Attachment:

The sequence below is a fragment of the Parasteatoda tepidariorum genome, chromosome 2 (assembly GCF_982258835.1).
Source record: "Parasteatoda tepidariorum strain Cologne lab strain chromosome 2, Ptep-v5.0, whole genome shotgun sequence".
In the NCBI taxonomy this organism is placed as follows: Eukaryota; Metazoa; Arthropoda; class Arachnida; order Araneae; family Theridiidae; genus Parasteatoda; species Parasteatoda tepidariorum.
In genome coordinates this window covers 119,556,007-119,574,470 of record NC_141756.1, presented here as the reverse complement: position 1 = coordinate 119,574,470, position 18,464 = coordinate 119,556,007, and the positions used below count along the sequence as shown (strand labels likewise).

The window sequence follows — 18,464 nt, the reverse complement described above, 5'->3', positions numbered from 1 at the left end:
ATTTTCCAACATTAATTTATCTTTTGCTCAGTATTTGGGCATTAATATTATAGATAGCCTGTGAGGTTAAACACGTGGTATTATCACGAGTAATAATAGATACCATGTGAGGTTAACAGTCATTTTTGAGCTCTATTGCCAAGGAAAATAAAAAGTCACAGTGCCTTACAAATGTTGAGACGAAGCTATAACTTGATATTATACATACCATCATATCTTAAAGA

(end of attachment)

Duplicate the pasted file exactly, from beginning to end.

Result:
The sequence below is a fragment of the Parasteatoda tepidariorum genome, chromosome 2 (assembly GCF_982258835.1).
Source record: "Parasteatoda tepidariorum strain Cologne lab strain chromosome 2, Ptep-v5.0, whole genome shotgun sequence".
In the NCBI taxonomy this organism is placed as follows: Eukaryota; Metazoa; Arthropoda; class Arachnida; order Araneae; family Theridiidae; genus Parasteatoda; species Parasteatoda tepidariorum.
In genome coordinates this window covers 119,556,007-119,574,470 of record NC_141756.1, presented here as the reverse complement: position 1 = coordinate 119,574,470, position 18,464 = coordinate 119,556,007, and the positions used below count along the sequence as shown (strand labels likewise).

The window sequence follows — 18,464 nt, the reverse complement described above, 5'->3', positions numbered from 1 at the left end:
ATTTTCCAACATTAATTTATCTTTTGCTCAGTATTTGGGCATTAATATTATAGATAGCCTGTGAGGTTAAACACGTGGTATTATCACGAGTAATAATAGATACCATGTGAGGTTAACAGTCATTTTTGAGCTCTATTGCCAAGGAAAATAAAAAGTCACAGTGCCTTACAAATGTTGAGACGAAGCTATAACTTGATATTATACATACCATCATATCTTAAAGA